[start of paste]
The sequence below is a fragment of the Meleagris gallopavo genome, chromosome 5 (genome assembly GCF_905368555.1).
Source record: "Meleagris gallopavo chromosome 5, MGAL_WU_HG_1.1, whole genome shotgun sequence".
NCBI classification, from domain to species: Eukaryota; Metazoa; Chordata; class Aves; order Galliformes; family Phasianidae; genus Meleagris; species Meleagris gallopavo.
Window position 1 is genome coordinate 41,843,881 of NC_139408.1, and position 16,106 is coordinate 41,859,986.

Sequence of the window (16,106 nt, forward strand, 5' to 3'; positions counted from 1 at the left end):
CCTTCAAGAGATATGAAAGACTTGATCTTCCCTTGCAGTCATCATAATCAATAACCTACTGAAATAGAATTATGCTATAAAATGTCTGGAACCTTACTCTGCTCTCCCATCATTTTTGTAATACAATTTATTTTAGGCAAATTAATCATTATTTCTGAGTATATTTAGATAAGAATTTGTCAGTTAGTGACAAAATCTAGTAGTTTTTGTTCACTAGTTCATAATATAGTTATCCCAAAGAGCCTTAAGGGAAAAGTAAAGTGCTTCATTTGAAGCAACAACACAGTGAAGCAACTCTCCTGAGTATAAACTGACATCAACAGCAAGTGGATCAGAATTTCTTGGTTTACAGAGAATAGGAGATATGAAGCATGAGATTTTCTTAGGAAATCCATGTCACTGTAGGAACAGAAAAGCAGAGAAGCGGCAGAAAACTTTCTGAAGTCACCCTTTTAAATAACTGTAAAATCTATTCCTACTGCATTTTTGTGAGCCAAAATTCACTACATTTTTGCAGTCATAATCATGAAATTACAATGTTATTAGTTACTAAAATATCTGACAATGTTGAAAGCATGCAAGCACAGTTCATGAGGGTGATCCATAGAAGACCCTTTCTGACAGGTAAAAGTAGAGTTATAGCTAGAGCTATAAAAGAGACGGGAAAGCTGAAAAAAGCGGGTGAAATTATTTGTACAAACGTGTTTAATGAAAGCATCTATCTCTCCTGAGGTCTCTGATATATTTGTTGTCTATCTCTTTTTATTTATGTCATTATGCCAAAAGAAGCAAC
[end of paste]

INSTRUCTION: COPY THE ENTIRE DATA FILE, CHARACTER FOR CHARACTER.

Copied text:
The sequence below is a fragment of the Meleagris gallopavo genome, chromosome 5 (genome assembly GCF_905368555.1).
Source record: "Meleagris gallopavo chromosome 5, MGAL_WU_HG_1.1, whole genome shotgun sequence".
NCBI classification, from domain to species: Eukaryota; Metazoa; Chordata; class Aves; order Galliformes; family Phasianidae; genus Meleagris; species Meleagris gallopavo.
Window position 1 is genome coordinate 41,843,881 of NC_139408.1, and position 16,106 is coordinate 41,859,986.

Sequence of the window (16,106 nt, forward strand, 5' to 3'; positions counted from 1 at the left end):
CCTTCAAGAGATATGAAAGACTTGATCTTCCCTTGCAGTCATCATAATCAATAACCTACTGAAATAGAATTATGCTATAAAATGTCTGGAACCTTACTCTGCTCTCCCATCATTTTTGTAATACAATTTATTTTAGGCAAATTAATCATTATTTCTGAGTATATTTAGATAAGAATTTGTCAGTTAGTGACAAAATCTAGTAGTTTTTGTTCACTAGTTCATAATATAGTTATCCCAAAGAGCCTTAAGGGAAAAGTAAAGTGCTTCATTTGAAGCAACAACACAGTGAAGCAACTCTCCTGAGTATAAACTGACATCAACAGCAAGTGGATCAGAATTTCTTGGTTTACAGAGAATAGGAGATATGAAGCATGAGATTTTCTTAGGAAATCCATGTCACTGTAGGAACAGAAAAGCAGAGAAGCGGCAGAAAACTTTCTGAAGTCACCCTTTTAAATAACTGTAAAATCTATTCCTACTGCATTTTTGTGAGCCAAAATTCACTACATTTTTGCAGTCATAATCATGAAATTACAATGTTATTAGTTACTAAAATATCTGACAATGTTGAAAGCATGCAAGCACAGTTCATGAGGGTGATCCATAGAAGACCCTTTCTGACAGGTAAAAGTAGAGTTATAGCTAGAGCTATAAAAGAGACGGGAAAGCTGAAAAAAGCGGGTGAAATTATTTGTACAAACGTGTTTAATGAAAGCATCTATCTCTCCTGAGGTCTCTGATATATTTGTTGTCTATCTCTTTTTATTTATGTCATTATGCCAAAAGAAGCAAC